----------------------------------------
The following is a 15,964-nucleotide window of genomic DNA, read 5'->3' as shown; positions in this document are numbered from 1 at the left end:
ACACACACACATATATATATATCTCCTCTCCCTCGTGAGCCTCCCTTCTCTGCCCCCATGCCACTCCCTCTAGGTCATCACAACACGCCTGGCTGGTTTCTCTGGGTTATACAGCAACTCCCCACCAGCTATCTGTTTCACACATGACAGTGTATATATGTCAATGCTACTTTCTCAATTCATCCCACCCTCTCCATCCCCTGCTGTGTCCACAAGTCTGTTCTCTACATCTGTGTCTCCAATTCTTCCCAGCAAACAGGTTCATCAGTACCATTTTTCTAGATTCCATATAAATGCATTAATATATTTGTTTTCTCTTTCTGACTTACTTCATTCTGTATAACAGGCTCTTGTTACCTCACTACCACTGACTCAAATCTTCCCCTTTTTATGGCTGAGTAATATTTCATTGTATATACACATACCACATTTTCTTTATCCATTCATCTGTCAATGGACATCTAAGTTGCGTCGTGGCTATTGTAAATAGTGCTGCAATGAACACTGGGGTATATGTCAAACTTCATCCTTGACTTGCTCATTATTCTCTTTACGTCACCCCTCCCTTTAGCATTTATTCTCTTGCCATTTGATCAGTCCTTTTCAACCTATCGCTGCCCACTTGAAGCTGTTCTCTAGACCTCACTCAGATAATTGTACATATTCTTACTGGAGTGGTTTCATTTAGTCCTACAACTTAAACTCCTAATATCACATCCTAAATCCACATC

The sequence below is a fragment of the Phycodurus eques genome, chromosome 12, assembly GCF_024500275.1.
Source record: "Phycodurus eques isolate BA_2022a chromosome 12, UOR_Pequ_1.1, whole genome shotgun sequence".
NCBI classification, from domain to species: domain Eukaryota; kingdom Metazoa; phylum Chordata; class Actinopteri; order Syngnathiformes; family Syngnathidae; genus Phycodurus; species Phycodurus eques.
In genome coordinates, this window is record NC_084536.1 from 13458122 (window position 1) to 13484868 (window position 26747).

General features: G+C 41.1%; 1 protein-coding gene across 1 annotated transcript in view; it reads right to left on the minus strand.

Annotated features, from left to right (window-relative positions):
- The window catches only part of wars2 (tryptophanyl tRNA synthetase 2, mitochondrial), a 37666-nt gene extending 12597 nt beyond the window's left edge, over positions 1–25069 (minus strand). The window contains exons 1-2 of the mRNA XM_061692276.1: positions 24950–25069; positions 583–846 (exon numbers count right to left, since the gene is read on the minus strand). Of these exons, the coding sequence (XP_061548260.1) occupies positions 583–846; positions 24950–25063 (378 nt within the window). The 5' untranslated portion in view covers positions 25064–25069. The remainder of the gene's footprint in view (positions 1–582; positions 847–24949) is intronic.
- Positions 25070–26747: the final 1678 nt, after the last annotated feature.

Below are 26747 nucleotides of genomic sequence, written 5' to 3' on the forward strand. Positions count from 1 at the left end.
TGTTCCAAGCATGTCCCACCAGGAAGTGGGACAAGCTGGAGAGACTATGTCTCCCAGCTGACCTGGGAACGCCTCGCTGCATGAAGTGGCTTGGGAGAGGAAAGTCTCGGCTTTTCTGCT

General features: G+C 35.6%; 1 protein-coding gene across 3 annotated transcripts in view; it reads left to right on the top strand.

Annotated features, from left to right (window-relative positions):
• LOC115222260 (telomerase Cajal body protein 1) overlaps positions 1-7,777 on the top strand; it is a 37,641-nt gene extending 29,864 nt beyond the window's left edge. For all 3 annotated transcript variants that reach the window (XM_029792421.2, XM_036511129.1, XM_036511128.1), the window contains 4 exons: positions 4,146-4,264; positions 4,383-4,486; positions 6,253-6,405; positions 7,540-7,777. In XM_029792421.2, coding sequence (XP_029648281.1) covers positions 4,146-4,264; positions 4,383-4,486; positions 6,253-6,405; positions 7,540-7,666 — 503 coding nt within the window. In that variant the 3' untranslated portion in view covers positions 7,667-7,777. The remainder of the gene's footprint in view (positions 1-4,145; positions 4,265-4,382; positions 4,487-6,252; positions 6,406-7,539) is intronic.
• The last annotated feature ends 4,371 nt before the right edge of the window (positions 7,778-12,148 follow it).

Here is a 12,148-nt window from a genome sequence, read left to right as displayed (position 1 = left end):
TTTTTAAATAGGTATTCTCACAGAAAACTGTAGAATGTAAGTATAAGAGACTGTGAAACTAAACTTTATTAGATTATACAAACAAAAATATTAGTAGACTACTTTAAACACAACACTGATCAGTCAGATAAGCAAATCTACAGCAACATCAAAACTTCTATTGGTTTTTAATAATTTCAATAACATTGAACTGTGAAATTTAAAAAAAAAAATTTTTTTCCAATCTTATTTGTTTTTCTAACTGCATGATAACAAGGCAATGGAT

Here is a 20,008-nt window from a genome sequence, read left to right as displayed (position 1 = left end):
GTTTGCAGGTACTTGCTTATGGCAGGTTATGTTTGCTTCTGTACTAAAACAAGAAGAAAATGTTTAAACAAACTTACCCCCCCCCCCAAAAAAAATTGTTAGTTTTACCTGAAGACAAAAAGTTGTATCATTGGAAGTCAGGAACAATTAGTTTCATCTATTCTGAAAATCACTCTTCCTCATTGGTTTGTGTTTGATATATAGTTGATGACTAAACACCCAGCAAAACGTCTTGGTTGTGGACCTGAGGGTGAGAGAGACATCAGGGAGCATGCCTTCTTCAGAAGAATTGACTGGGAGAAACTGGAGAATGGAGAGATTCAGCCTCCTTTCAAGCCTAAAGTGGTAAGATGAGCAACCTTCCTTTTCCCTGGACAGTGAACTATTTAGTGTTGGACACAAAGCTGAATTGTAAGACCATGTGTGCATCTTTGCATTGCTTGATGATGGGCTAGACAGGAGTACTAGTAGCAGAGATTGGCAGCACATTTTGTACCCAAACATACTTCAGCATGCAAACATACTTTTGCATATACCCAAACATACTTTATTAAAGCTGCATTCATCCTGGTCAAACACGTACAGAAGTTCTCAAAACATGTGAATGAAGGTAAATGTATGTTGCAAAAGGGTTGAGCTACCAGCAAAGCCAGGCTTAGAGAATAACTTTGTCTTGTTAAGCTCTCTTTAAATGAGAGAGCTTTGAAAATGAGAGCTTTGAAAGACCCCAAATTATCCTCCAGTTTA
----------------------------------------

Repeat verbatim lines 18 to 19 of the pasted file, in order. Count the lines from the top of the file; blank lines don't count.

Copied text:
TTTTTAAATAGGTATTCTCACAGAAAACTGTAGAATGTAAGTATAAGAGACTGTGAAACTAAACTTTATTAGATTATACAAACAAAAATATTAGTAGACTACTTTAAACACAACACTGATCAGTCAGATAAGCAAATCTACAGCAACATCAAAACTTCTATTGGTTTTTAATAATTTCAATAACATTGAACTGTGAAATTTAAAAAAAAAAATTTTTTTCCAATCTTATTTGTTTTTCTAACTGCATGATAACAAGGCAATGGAT

Here is a 20,008-nt window from a genome sequence, read left to right as displayed (position 1 = left end):